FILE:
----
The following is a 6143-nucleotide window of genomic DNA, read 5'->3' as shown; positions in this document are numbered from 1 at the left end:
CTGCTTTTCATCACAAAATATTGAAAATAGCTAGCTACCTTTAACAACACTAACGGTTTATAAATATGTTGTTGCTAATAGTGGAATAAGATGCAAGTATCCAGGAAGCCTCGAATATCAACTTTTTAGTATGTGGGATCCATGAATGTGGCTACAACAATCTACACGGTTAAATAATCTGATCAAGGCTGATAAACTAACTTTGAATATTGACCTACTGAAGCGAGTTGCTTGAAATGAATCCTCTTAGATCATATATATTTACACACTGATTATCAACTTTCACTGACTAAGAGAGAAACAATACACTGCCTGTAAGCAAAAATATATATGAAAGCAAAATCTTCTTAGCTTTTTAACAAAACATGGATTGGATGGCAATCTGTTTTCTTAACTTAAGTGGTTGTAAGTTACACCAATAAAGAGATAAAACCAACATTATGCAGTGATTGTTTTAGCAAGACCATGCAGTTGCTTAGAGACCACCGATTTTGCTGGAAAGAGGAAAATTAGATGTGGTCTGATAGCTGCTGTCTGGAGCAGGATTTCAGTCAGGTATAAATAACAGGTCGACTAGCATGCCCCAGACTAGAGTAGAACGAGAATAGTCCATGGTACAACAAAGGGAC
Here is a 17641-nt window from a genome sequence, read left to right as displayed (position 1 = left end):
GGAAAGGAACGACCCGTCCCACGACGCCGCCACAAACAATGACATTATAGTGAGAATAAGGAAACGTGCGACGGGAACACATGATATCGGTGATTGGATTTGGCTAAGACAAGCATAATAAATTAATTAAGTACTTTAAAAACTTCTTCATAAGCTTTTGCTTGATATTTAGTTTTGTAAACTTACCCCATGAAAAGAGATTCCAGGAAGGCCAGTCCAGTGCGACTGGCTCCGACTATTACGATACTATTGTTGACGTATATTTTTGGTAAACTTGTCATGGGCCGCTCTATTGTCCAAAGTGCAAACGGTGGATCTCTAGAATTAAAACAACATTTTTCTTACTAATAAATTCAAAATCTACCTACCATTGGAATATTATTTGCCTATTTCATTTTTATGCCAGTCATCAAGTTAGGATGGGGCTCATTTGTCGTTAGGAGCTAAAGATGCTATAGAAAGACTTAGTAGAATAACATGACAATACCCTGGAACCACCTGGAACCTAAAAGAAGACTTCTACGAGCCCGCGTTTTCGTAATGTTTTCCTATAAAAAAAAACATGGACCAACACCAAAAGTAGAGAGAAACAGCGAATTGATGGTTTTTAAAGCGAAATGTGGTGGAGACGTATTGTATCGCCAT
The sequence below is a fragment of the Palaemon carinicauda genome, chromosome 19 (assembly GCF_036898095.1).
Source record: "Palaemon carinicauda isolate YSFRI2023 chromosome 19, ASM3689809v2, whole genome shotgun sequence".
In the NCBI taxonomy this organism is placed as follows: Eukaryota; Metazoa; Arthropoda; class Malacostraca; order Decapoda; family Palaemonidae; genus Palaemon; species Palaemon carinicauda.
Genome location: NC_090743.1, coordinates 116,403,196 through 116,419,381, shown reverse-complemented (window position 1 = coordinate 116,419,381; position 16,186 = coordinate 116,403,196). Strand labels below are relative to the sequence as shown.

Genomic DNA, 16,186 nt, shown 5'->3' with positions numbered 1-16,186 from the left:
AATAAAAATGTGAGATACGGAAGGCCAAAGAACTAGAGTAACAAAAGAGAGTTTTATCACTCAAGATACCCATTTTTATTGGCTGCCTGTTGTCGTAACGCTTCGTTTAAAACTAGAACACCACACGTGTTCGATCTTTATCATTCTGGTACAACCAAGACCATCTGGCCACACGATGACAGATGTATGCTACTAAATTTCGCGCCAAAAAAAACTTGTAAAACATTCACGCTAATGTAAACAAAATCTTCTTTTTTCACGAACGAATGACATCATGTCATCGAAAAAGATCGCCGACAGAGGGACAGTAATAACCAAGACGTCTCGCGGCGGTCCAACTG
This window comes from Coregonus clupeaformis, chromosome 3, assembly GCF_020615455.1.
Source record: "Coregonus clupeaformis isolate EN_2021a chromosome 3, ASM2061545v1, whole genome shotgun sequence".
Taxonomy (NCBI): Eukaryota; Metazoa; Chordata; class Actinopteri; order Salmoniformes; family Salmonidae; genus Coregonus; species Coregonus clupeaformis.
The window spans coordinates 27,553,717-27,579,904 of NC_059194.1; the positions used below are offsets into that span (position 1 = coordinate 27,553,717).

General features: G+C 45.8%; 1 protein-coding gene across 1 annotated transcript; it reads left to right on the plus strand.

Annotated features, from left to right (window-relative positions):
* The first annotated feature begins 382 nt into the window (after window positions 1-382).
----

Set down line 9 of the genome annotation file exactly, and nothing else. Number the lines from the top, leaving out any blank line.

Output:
Genomic DNA, 16,186 nt, shown 5'->3' with positions numbered 1-16,186 from the left: